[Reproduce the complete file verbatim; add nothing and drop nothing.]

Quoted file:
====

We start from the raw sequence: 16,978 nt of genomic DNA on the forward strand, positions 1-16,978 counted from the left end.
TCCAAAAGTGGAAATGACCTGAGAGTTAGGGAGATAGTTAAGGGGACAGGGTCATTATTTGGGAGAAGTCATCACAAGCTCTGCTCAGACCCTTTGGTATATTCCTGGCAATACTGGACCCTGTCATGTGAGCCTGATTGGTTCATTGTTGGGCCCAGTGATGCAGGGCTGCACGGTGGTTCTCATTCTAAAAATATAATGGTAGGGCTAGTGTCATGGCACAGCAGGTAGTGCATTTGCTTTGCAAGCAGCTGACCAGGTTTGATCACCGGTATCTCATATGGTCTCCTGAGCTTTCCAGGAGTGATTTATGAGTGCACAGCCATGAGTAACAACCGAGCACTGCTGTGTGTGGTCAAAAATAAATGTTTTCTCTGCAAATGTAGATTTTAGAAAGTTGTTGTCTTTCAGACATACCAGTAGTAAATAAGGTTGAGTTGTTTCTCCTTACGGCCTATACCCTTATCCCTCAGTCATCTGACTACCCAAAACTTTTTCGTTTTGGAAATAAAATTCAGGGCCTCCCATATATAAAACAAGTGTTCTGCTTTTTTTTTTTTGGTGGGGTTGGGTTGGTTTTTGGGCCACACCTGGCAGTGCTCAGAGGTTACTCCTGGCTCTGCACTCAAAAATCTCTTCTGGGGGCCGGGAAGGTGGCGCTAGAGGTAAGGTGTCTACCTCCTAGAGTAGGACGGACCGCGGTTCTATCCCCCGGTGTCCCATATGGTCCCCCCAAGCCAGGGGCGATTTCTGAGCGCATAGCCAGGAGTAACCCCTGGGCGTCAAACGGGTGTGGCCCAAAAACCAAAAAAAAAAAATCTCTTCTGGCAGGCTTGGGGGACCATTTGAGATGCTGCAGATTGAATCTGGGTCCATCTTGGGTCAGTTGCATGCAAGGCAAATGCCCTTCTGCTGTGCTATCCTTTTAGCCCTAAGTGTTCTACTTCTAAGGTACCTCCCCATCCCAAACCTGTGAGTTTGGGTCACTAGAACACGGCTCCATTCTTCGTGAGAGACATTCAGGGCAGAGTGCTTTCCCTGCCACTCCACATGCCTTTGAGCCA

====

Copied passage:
We start from the raw sequence: 16,978 nt of genomic DNA on the forward strand, positions 1-16,978 counted from the left end.
TCCAAAAGTGGAAATGACCTGAGAGTTAGGGAGATAGTTAAGGGGACAGGGTCATTATTTGGGAGAAGTCATCACAAGCTCTGCTCAGACCCTTTGGTATATTCCTGGCAATACTGGACCCTGTCATGTGAGCCTGATTGGTTCATTGTTGGGCCCAGTGATGCAGGGCTGCACGGTGGTTCTCATTCTAAAAATATAATGGTAGGGCTAGTGTCATGGCACAGCAGGTAGTGCATTTGCTTTGCAAGCAGCTGACCAGGTTTGATCACCGGTATCTCATATGGTCTCCTGAGCTTTCCAGGAGTGATTTATGAGTGCACAGCCATGAGTAACAACCGAGCACTGCTGTGTGTGGTCAAAAATAAATGTTTTCTCTGCAAATGTAGATTTTAGAAAGTTGTTGTCTTTCAGACATACCAGTAGTAAATAAGGTTGAGTTGTTTCTCCTTACGGCCTATACCCTTATCCCTCAGTCATCTGACTACCCAAAACTTTTTCGTTTTGGAAATAAAATTCAGGGCCTCCCATATATAAAACAAGTGTTCTGCTTTTTTTTTTTTGGTGGGGTTGGGTTGGTTTTTGGGCCACACCTGGCAGTGCTCAGAGGTTACTCCTGGCTCTGCACTCAAAAATCTCTTCTGGGGGCCGGGAAGGTGGCGCTAGAGGTAAGGTGTCTACCTCCTAGAGTAGGACGGACCGCGGTTCTATCCCCCGGTGTCCCATATGGTCCCCCCAAGCCAGGGGCGATTTCTGAGCGCATAGCCAGGAGTAACCCCTGGGCGTCAAACGGGTGTGGCCCAAAAACCAAAAAAAAAAAATCTCTTCTGGCAGGCTTGGGGGACCATTTGAGATGCTGCAGATTGAATCTGGGTCCATCTTGGGTCAGTTGCATGCAAGGCAAATGCCCTTCTGCTGTGCTATCCTTTTAGCCCTAAGTGTTCTACTTCTAAGGTACCTCCCCATCCCAAACCTGTGAGTTTGGGTCACTAGAACACGGCTCCATTCTTCGTGAGAGACATTCAGGGCAGAGTGCTTTCCCTGCCACTCCACATGCCTTTGAGCCA